Waters & words : a celebration of flyfishing

Posts tagged “hopper

Hopper time

Hopper

Late summer and autumn, with tall grass stems about the river banks, always signals strongly to me that there could be hoppers on the water. Add a gusty wind, and I consider it a sure thing….in theory at least. Perhaps a “likely thing” would be more accurate, but either way, using a hopper as a prospecting pattern suddenly seems like a good idea. Not being one for standard patterns, I always try something new at the vice.

Here’s what I came up with this time:

That one is a #16. You can see the fluorescent colour of the yarn spotter as well as the thread shining a tad garishly. That is just because I included a UV torch in my lighting when I took these pictures.

Here is the #14 one, with no spotter….a bit easier on the eye, you might say:

For those interested, the materials on these things are:

Body: Kapok dubbing done in a dubbing loop (don’t try conventional dubbing technique with this stuff, it just reduces to a thin needle)

Under-wing: 2 different colours red CDC (the one is also fluorescent, so you can see that shining through too)

Bullet head, and wing: Deer hair

Legs: Sili legs (fine, barred)

I used the fluorescent yellow thread simply because anyone who has tied a yellow bodied fly with dark silk will know that when it is wet, it shows through like inappropriate underwear. By putting a bright colour under the “dirty yellow” Kapok dubbing, I hope it does something more appealing.

I look forward to trying these on the water.


Photo of the moment (112)

I gave this young fellow a lift the other day as I drove up the river valley.

Hopper (1 of 1)


Image

Photo of the moment (53)

Hopper (1 of 1)-3


The Duckfly Hog Hopper

hog hopper (1 of 1)-2

I discovered this pattern just recently in an excellent video by Davie McPhail.

You tube video by Davie McPhail

I liked it instantly.  It ticks a lot of boxes for me. It is light and springy. It could be one of several things: A cranefly, a small hopper, a half hatched cripple, a hatching midge, and just about anything else your imagination can muster. Exactly what you want in a searching pattern.

The  one in the video is on a #12. That is rather big for me, unless it is the hopper you have chosen from the list above, so I tied my first ones on a #16. To start with I made a beginner’s mistake by trying to put on similar quantities of material to that evident in the video. The result was an overdressed fly:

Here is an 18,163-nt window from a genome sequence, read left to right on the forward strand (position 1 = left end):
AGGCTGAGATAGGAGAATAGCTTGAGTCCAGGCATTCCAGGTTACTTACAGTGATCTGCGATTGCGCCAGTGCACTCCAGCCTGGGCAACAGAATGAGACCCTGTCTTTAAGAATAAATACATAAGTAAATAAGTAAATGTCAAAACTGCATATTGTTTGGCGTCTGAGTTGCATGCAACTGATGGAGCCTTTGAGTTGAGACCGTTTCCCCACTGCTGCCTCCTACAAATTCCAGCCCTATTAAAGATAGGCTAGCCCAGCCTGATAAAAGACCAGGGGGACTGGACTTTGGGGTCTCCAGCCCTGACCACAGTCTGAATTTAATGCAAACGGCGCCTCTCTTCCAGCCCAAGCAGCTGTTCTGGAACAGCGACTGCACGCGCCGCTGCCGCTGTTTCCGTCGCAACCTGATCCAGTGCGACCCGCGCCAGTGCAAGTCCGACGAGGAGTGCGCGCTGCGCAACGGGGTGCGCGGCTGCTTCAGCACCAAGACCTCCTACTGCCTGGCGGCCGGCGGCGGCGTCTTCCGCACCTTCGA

Hog Hopper (2 of 2)

Notice how it looks bulky, and lacks that sparse, buggy, springy feel that one should be after? 

The smaller one is better off with a single CDC feather , and just a sprinkling of deer hair fibres. I think I could even trim the dressing more than I have done in the picture at the top of this page.  Take a look at McPhail’s one again:

Duckfly Hog Hopper

The colour combinations that you could try are endless. I put a spotter post of yarn on one, and left the wing off another.

hog hopper (5 of 8)hog hopper (7 of 8)

hog hopper (1 of 1)-3

I contemplated converting it to a parachute pattern. But just as you can’t have bacon on everything, I realised I was bastardising the pattern beyond what was reasonable, and I reverted to something closer to the original.

This one is tied on a klinkhamer style hook, and with longer more gangly legs, so that it is somewhat more of a cranefly:

hog hopper (4 of 8)

If you have a look at “Sedgehog” patterns, and the “Duckfly” (an Irish midge pattern), you will see where this pattern came from. To Davie McPhail:  hats off to you! I think you have a winner here.

I read somewhere that creativity is the art of putting existing ideas together, that no one has ever thought to put together before.  This pattern is a truly creative one. I look forward to putting it over some fish.


Close encounters with Trout

Several years ago I was lucky enough to join a Kombi load of fly-fishermen, and travel down to the unlikely destination of Somerset East in the Cape to get some trout.

On that trip, Maurice Broughton and I were assigned a beat on the tiny Naude’s river, and with our guide, we had an enjoyable morning hunting trout in the better pools.

At lunchtime we found a lovely willow tree growing in a patch of lush grass beside a pool in the stream.

We settled down to some sandwiches, and if memory serves, a chilled bottle of wine!

While we were sitting there, enjoying the tranquil setting, a small trout began rising at the head of the pool. He rose a few times, right up in the funnel. Right up where the water cascaded over some stone into the pool.

He only rose a few times and then stopped. Maurice and I began to postulate as to what he might be taking. We decided it was a terrestrial of some sort, because nothing was hatching, but a light breeze buffeted the veld grass beside the water.

It was then that we decided to have some fun.

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